Tuesday, October 12, 2010

Delving Deep

It's rare for me to feel ashamed or embarrassed and I'm mostly an open book, but there are some things that are just too horrible to articulate.  On the 21st, I alluded to some dark thoughts that I had been having.  I'd be content to keep those thoughts locked away forever because I am ashamed for entertaining this line of thinking for even a moment.  I'm only exposing this because I hope my confession might help anyone reading this who has suffered or is currently suffering with grief.

* * *

I slept poorly the night before (on the 20th) and, as a bonus, I also had a migraine for several sleepless hours.  I started the day exhausted and drained.  I made the bad decision to not follow my schedule and flaked out on going to my son's pre-preschool.  This gave me the opportunity to languish about and it was my excuse for moping around the house.

I was weeping openly as I was doing the breakfast dishes that morning, mourning the loss of my only brother, and I accidentally cut myself with a butter knife.  Yeouch!  I had no idea that a butter knife would slice flesh, but it sure did.  I dropped the knife back in the sink and tightly gripped my finger.

Do it again.

I gasped at the thought and looked around the kitchen.  My tears stopped flowing as my blood dripped into the basin.  I stared at those drops of blood, no longer feeling the numbing pain of grief.  I was only aware of the pain from my cut.  It was something that I could feel.

Do it.  You know you want to.

"No. . ." I whispered quietly to myself.  I was very aware of my heartbeat and the sound of the Wonder Pets playing on the television in the front room.  I stared out my kitchen window without seeing anything.  Time began to slow.  My finger throbbed and I pushed old memories from my head.

Don't you want to feel alive?  Do it!

"Stop it!  You're starting to sound crazy!" I picked up the butter knife and, for the briefest of moments, turned out my forearm and studied the network of blue veins.

Up and across. . .it's easy.  You have better knives. . .

I threw the butter knife back to the sink and fled the kitchen for the safety of my son and the Wonder Pets in the living room.  My son was dancing and clapping his hands.  Everything looked remarkably normal and comfortable.

I flung myself onto the couch.  My chest was tight and my breathing was rough.  I covered my face with my hands and I shook with violent sobs though no tears fell.

"I can't do this.  Help me.  Please!  Oh God, please help me!" 

I don't know how long I cried out.  It might have been five minutes, it might have been five hours.  But I felt totally spent afterward.  Limp.  The rest of my day was filled with quiet contemplation while my son enjoyed a rare day filled with cartoons on the television.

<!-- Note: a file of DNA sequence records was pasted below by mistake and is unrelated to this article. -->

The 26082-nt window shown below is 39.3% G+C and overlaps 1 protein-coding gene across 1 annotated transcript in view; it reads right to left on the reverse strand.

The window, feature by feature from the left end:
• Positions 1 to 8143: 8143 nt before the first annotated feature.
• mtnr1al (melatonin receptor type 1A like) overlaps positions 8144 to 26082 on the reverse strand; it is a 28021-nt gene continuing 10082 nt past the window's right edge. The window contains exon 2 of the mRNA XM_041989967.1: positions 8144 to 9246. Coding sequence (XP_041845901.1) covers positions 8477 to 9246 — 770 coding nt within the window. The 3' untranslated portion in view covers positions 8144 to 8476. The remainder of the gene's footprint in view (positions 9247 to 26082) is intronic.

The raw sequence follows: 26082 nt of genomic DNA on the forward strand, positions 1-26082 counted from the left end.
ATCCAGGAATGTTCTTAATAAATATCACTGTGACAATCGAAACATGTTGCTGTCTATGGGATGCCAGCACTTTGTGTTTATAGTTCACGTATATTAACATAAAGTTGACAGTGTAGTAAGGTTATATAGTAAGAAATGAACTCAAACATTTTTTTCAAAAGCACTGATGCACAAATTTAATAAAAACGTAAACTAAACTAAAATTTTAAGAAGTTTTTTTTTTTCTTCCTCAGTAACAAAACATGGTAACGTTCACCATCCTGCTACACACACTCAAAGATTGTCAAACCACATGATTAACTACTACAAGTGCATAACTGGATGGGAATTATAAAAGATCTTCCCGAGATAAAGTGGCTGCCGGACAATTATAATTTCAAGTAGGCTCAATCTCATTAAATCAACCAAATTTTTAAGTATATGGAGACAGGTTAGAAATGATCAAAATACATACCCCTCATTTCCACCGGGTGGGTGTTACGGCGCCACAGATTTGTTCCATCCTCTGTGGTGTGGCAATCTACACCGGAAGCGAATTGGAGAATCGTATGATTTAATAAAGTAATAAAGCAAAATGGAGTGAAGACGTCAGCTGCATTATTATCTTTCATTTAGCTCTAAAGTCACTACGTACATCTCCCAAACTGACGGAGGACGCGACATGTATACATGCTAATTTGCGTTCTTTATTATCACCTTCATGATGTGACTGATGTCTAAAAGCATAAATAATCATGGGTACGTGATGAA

Was my horrible thought process telling me to simply cut?  Or to kill?  I don't know and I don't really care.  Neither are acceptable to me.  I would never intentionally hurt my family so why would I have such  thoughts?  Why would I entertain them at all?  How could I possibly consider such a selfish act?  Was I really going crazy?

And then that evil little voice came back.  To accuse. 

Hasn't your family suffered enough without your selfishness?  What's the matter with you?  No one could ever forgive you or understand.  You better straighten up, girl, or else.  Look at you; crying and weeping.  You should be ashamed of yourself!

Yes, my thoughts took me to suicide and I suffered these terrible accusations all day long.  All day long.

* * *

I wish I could say that it was the first time I've ever had those types of thoughts, but it wasn't.  I came dangerously close on two different occasions a long time ago during my first marriage.  My love and concern for my family is the only reason I am still here today.  I kept living through the agony so that I didn't hurt my family.  It was such a horribly miserable period and I don't care to share any more on those memories at this time.

I had one very dark day in the last month, but rest assured that I haven't had those kinds of thoughts since.  I pray that they don't return and I'm trying hard to keep myself surrounded by loved ones. . .I have found that quiet moments are when you can hear that horrible little voice.  So I've been trying to stay busy.

Self-destructive thoughts are not unusual while suffering grief, but you can expect them to pass somewhat quickly.  If, however, your self-destructive thoughts persist or you find yourself taking steps to make it happen - get professional help NOW!  Call 911 if necessary, do whatever it takes to take care of yourself and keep yourself safe.

I hope that sharing this has been helpful if you've ever suffered crushing grief or are currently suffering.  Sometimes we go to deep and dark places when we're grieving. . .let's crawl out together and enjoy a little sunshine.

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